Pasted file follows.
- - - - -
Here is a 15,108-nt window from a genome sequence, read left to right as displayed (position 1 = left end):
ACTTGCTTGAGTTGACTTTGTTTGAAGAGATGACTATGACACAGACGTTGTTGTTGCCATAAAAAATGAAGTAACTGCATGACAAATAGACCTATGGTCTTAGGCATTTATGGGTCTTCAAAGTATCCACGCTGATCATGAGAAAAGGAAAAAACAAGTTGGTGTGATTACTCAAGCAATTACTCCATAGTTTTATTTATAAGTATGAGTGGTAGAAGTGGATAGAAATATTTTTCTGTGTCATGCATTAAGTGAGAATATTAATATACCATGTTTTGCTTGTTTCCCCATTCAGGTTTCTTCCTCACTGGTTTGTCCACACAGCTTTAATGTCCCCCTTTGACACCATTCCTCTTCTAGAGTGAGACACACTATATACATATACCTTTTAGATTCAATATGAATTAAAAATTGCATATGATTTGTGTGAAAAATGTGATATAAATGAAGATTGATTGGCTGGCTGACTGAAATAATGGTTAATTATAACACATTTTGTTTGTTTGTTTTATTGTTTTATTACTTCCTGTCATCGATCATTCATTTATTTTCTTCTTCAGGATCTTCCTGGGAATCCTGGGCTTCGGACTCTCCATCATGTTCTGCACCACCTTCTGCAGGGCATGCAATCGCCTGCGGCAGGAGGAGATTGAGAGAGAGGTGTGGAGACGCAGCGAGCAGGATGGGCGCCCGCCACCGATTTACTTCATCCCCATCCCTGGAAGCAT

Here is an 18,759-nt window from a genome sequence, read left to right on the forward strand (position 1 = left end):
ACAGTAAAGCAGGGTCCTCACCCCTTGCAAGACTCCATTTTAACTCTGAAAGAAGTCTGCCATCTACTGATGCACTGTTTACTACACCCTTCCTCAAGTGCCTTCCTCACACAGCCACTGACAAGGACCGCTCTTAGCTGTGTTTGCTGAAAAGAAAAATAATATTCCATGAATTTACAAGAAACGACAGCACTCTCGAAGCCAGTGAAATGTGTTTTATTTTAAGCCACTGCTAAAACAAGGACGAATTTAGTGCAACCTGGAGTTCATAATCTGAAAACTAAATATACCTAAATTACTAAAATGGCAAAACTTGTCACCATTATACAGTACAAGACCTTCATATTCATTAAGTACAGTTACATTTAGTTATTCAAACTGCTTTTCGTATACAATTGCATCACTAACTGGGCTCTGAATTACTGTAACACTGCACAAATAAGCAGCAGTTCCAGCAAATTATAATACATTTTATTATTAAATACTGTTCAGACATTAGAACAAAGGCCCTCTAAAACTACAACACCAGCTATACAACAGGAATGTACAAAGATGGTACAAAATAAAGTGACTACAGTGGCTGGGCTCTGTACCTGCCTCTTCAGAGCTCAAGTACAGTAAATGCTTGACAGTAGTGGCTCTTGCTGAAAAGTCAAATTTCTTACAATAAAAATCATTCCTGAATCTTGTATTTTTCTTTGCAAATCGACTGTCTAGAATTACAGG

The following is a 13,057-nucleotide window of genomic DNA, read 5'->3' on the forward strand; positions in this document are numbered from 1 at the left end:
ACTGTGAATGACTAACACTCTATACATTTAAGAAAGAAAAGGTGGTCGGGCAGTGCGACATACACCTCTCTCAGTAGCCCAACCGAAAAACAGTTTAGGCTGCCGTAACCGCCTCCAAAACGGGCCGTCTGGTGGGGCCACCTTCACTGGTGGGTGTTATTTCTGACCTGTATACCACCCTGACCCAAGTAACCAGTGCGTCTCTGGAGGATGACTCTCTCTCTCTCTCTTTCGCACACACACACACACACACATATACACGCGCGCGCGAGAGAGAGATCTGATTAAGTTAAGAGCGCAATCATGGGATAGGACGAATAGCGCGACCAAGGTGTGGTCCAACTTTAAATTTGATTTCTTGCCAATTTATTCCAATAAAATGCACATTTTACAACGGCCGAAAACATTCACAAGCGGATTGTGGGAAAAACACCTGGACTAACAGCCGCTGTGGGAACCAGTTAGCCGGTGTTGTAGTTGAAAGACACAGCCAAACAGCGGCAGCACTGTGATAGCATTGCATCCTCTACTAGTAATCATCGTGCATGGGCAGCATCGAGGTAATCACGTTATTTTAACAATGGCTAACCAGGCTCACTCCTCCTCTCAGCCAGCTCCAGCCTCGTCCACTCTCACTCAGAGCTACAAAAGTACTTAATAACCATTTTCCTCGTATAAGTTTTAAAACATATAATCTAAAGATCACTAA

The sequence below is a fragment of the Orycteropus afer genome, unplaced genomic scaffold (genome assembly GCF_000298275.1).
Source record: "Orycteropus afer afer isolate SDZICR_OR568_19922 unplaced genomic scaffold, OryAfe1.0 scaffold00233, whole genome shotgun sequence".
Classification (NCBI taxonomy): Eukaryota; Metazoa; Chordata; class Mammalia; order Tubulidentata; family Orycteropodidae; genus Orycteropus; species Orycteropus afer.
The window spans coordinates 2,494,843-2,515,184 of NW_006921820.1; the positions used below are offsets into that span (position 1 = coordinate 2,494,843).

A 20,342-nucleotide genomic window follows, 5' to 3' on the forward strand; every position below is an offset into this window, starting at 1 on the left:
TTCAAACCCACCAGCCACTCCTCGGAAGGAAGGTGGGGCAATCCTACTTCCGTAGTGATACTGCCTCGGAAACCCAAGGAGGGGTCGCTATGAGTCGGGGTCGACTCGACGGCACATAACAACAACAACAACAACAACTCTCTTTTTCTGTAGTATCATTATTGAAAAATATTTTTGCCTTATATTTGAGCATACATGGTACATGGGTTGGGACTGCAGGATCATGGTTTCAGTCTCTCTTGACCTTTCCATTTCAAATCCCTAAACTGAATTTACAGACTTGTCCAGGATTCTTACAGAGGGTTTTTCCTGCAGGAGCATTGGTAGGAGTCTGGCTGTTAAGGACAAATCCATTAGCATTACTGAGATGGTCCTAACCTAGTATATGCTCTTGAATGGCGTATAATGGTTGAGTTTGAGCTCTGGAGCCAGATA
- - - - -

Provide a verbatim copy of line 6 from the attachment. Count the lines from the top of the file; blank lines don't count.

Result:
ACTGTGAATGACTAACACTCTATACATTTAAGAAAGAAAAGGTGGTCGGGCAGTGCGACATACACCTCTCTCAGTAGCCCAACCGAAAAACAGTTTAGGCTGCCGTAACCGCCTCCAAAACGGGCCGTCTGGTGGGGCCACCTTCACTGGTGGGTGTTATTTCTGACCTGTATACCACCCTGACCCAAGTAACCAGTGCGTCTCTGGAGGATGACTCTCTCTCTCTCTCTTTCGCACACACACACACACACACATATACACGCGCGCGCGAGAGAGAGATCTGATTAAGTTAAGAGCGCAATCATGGGATAGGACGAATAGCGCGACCAAGGTGTGGTCCAACTTTAAATTTGATTTCTTGCCAATTTATTCCAATAAAATGCACATTTTACAACGGCCGAAAACATTCACAAGCGGATTGTGGGAAAAACACCTGGACTAACAGCCGCTGTGGGAACCAGTTAGCCGGTGTTGTAGTTGAAAGACACAGCCAAACAGCGGCAGCACTGTGATAGCATTGCATCCTCTACTAGTAATCATCGTGCATGGGCAGCATCGAGGTAATCACGTTATTTTAACAATGGCTAACCAGGCTCACTCCTCCTCTCAGCCAGCTCCAGCCTCGTCCACTCTCACTCAGAGCTACAAAAGTACTTAATAACCATTTTCCTCGTATAAGTTTTAAAACATATAATCTAAAGATCACTAA